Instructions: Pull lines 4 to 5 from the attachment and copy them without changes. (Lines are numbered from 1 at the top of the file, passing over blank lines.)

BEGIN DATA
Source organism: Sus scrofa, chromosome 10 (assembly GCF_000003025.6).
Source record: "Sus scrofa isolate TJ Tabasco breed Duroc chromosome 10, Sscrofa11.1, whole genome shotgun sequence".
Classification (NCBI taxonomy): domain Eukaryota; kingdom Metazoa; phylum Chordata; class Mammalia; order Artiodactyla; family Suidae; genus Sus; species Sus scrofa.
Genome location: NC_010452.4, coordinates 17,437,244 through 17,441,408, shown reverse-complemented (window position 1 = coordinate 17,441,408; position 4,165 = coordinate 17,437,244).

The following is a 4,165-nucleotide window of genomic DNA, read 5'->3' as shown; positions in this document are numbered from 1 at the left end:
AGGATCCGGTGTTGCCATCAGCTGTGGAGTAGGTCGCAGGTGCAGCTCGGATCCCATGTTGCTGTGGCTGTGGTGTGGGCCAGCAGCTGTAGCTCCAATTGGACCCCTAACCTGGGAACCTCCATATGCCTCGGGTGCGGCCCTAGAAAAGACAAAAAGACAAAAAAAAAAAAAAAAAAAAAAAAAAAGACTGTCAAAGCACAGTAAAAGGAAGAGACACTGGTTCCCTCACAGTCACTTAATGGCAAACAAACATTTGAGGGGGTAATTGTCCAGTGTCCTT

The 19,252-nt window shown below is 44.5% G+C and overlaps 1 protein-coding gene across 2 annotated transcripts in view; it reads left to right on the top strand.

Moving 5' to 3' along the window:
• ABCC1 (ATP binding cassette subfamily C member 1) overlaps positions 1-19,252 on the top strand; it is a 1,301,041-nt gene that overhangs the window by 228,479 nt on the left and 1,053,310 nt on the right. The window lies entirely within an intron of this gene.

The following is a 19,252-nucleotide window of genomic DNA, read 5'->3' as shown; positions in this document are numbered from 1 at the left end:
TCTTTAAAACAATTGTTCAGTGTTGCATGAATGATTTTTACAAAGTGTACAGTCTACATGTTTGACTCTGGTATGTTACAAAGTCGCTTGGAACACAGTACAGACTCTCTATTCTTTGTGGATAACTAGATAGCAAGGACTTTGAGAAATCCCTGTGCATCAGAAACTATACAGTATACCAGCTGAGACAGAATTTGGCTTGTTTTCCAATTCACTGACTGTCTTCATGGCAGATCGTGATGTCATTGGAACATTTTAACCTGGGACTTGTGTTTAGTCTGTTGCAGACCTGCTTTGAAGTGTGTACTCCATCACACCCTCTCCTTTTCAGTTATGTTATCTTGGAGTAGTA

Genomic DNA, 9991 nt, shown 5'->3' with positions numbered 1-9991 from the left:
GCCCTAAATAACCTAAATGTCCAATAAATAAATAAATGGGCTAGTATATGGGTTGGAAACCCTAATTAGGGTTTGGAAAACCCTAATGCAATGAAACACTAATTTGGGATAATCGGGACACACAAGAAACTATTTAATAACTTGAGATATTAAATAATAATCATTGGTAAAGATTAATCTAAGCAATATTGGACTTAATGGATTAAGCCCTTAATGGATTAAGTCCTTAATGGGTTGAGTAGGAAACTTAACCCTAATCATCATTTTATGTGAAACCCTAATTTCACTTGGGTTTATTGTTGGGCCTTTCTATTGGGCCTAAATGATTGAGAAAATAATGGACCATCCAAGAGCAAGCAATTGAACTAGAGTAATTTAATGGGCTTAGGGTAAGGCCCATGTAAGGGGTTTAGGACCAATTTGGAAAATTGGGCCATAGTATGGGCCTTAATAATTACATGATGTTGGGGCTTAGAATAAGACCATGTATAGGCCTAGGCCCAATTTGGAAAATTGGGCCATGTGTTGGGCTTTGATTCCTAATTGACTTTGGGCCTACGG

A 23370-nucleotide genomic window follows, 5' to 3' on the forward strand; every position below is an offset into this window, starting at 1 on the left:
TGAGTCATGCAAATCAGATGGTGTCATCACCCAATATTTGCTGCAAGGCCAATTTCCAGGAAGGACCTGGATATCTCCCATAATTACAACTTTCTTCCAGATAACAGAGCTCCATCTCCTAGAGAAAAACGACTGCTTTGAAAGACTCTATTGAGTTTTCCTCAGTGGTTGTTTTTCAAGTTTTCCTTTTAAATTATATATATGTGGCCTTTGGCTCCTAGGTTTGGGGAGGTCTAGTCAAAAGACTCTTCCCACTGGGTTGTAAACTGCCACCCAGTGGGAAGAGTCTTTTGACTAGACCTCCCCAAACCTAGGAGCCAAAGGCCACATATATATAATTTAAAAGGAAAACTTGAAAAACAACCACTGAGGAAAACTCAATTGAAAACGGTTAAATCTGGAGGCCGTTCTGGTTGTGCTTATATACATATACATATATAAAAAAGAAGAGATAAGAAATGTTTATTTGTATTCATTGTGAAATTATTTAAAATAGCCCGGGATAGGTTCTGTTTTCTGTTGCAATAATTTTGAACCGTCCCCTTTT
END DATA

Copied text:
Genome location: NC_010452.4, coordinates 17,437,244 through 17,441,408, shown reverse-complemented (window position 1 = coordinate 17,441,408; position 4,165 = coordinate 17,437,244).

The following is a 4,165-nucleotide window of genomic DNA, read 5'->3' as shown; positions in this document are numbered from 1 at the left end: